Famed Manhattan steak spot The Palm has removed the wall caricature depicting disgraced NBC Today host Matt Lauer.
The fine-dining restaurant made the decision to take the portrait down last month, sources confirmed to Page Six.
Sources said they also purged the pictures showing alleged serial rapists Harvey Weinstein and Bill Cosby.
The popular steakhouse originated in New York City back in the 1920’s, and is well known for its caricature-covered walls of famous names from television, movies, politics and beyond.
Palm Too Restaurant, otherwise known as The Palm, is seen at its 2nd Ave location in New York, NY
Caricatures of famous named cover the walls of the New York City-based restaurant
The iconic steakhouse removed the wall caricature showing disgraced Today host Matt Lauer
Restaurant owner Jake Dell told the gossip site there are so many celebrities pictured inside the place, that it’s a ‘full-time’ job trying to keep track of all the recent Hollywood scandals.
The caricature of Cosby, one of the first Hollywood men to be accused of serial sexual assault dating back decades, was removed with the help of a famous regular at the steakhouse.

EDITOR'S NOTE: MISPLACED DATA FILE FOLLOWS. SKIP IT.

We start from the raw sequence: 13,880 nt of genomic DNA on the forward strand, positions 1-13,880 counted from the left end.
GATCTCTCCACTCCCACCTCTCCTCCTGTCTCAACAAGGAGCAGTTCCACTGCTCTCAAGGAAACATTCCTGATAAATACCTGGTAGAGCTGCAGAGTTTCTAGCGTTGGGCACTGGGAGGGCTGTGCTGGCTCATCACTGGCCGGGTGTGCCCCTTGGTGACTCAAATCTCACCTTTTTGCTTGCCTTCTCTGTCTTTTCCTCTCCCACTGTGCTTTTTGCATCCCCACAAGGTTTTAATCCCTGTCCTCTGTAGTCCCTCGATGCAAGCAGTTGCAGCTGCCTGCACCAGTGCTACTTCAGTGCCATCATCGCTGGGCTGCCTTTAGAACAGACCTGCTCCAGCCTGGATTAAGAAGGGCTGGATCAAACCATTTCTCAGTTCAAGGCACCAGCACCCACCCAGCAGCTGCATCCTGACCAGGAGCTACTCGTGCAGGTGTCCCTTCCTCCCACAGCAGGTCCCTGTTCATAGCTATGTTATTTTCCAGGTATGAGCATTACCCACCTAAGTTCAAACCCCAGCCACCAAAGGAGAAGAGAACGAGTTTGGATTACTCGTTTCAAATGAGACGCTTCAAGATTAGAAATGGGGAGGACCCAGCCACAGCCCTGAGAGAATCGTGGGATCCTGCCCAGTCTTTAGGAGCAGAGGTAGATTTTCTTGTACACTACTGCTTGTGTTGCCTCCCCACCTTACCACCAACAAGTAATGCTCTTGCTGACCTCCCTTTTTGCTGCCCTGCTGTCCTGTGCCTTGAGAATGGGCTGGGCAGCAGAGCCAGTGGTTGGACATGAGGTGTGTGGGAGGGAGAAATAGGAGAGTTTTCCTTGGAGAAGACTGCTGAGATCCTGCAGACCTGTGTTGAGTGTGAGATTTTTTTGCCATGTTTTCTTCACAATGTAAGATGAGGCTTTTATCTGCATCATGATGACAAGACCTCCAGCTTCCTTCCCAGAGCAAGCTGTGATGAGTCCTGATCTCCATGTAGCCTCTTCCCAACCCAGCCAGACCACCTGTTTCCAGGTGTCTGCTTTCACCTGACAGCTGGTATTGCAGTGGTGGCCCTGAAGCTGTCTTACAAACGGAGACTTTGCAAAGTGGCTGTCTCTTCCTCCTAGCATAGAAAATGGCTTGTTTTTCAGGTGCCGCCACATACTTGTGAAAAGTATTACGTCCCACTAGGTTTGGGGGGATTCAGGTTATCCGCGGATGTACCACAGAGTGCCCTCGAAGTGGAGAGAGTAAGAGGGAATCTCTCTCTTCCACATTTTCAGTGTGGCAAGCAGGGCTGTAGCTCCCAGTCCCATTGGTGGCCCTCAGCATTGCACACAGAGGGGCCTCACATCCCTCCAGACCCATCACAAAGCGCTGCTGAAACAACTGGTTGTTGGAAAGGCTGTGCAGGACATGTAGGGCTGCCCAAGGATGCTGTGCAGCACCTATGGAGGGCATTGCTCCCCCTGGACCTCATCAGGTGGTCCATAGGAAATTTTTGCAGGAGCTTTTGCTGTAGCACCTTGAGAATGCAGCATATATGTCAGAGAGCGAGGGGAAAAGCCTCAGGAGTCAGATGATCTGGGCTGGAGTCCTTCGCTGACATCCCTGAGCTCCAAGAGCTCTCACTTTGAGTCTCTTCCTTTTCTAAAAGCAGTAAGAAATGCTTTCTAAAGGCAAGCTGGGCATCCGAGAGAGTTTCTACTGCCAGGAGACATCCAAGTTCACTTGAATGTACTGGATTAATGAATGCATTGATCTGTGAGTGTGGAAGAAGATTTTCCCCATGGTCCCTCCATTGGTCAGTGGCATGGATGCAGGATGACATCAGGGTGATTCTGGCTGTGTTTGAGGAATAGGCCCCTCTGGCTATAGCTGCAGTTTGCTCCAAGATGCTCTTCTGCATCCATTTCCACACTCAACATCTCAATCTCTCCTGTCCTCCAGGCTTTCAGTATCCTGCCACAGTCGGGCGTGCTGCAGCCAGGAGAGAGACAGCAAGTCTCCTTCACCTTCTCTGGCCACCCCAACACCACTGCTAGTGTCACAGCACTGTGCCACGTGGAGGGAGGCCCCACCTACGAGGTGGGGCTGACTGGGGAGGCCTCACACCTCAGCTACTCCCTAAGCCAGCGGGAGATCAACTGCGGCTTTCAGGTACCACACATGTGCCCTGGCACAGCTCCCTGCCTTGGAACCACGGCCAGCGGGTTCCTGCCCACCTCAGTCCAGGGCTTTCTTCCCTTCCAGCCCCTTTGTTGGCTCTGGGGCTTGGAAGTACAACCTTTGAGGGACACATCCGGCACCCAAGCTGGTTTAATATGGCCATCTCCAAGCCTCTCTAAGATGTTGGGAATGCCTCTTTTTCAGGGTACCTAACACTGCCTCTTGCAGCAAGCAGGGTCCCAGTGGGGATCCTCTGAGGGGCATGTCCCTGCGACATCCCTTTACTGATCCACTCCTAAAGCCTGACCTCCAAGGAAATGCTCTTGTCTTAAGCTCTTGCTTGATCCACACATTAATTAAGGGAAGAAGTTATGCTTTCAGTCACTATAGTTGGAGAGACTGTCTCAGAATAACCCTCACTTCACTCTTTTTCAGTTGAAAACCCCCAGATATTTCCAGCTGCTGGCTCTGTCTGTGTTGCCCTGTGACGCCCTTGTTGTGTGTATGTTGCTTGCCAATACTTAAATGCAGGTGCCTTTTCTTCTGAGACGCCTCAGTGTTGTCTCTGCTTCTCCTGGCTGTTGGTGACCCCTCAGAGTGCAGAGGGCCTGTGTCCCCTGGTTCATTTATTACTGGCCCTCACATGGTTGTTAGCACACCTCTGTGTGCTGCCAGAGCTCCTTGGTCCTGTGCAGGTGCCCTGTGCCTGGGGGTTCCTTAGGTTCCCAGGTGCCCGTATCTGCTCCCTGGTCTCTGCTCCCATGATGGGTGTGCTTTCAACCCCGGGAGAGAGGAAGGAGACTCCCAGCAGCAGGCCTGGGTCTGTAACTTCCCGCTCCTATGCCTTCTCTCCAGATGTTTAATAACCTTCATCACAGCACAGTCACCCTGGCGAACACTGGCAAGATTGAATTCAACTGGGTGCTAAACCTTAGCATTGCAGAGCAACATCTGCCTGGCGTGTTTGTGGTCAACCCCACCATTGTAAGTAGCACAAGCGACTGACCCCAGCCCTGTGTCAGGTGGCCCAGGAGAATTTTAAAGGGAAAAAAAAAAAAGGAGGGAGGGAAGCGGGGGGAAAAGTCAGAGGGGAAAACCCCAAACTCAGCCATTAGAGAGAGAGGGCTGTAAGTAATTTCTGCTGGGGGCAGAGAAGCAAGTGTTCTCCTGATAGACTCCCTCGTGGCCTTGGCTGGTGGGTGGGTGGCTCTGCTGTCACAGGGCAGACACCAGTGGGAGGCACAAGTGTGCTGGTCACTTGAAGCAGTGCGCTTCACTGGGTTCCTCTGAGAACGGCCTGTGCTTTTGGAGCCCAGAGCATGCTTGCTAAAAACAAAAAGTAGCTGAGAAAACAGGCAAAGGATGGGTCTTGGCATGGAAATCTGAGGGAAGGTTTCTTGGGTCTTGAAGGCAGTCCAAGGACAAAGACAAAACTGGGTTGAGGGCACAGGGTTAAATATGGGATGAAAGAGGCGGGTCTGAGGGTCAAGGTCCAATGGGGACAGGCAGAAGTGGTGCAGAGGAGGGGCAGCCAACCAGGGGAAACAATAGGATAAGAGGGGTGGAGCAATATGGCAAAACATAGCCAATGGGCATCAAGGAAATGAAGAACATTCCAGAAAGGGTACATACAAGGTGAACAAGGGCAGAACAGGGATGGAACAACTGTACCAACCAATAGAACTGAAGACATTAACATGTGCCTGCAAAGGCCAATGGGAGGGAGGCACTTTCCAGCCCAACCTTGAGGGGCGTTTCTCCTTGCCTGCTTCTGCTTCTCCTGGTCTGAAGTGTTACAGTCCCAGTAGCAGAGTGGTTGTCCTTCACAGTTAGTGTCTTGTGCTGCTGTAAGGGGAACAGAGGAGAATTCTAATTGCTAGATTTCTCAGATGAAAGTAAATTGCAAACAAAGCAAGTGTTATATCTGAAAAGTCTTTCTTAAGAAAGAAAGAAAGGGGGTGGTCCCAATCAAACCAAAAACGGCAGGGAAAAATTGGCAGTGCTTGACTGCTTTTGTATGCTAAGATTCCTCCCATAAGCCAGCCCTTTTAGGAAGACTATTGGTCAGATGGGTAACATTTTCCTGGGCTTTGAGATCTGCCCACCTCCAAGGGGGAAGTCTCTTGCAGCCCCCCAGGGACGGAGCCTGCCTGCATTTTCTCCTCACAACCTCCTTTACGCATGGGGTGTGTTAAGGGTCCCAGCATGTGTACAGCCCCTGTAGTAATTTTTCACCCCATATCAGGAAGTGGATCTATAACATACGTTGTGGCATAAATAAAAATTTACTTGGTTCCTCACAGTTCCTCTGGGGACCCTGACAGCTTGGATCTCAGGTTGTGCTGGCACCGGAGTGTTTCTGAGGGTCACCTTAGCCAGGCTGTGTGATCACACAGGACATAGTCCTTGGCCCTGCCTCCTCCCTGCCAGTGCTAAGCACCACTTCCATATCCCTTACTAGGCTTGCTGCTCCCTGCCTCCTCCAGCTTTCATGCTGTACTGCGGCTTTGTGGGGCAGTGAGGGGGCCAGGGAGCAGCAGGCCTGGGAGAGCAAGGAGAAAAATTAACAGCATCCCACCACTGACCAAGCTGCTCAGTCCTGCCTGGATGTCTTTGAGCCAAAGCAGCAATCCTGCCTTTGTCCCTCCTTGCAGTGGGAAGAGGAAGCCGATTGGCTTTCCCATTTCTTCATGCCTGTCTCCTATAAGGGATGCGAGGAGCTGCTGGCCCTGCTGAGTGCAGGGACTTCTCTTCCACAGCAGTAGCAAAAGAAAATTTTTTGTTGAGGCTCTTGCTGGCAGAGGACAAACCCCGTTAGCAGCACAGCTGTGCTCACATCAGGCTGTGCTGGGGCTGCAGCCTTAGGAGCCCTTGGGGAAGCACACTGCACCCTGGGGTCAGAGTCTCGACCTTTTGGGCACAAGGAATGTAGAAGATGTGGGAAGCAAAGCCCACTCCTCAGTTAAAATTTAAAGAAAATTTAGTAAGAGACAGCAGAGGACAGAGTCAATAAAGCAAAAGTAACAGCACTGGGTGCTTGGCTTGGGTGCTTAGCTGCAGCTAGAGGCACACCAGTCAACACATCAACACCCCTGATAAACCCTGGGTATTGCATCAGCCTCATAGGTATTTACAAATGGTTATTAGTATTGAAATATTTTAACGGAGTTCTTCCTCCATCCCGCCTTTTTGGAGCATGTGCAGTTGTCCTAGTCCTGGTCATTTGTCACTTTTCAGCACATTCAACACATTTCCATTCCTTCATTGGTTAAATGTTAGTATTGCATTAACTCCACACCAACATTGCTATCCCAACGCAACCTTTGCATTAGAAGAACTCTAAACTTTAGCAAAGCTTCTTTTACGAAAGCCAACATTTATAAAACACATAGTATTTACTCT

TV journalist Barbara Walters, Harvey Weinstein and Sony USA Chairman Sir Howard Stringer are seen at The Palm Restaurant November 2, 2004 in New York City.
Weinstein’s portrait was also removed from the walls of the steakhouse, sources said
The portrait of actor Bill Cosby, who is seen arriving to Montgomery County Courthouse prior a pre-trial hearing on August 22, 2017 in Norristown, Pennsylvania, was also removed
‘Orange is the New Black’ starlet Lea DeLaria reportedly took ‘great pleasure’ in helping cover the image of the shamed ‘Cosby Show’ actor and comedian, Page Six reports.
Another local restaurant with famous faces covering its walls, Sardi, is waiting on a verdict about other accused Hollywood men before making the decision to discard their portraits from the chophouse.
‘Until there is some resolution one way or another, we feel it would be inappropriate to remove the portraits,’ Sardi spokesperson, Terry Rooney, told Page Six.
Sardi, which also opened back in the 1920’s in Manhattan, only has one location in New York’s Theater District.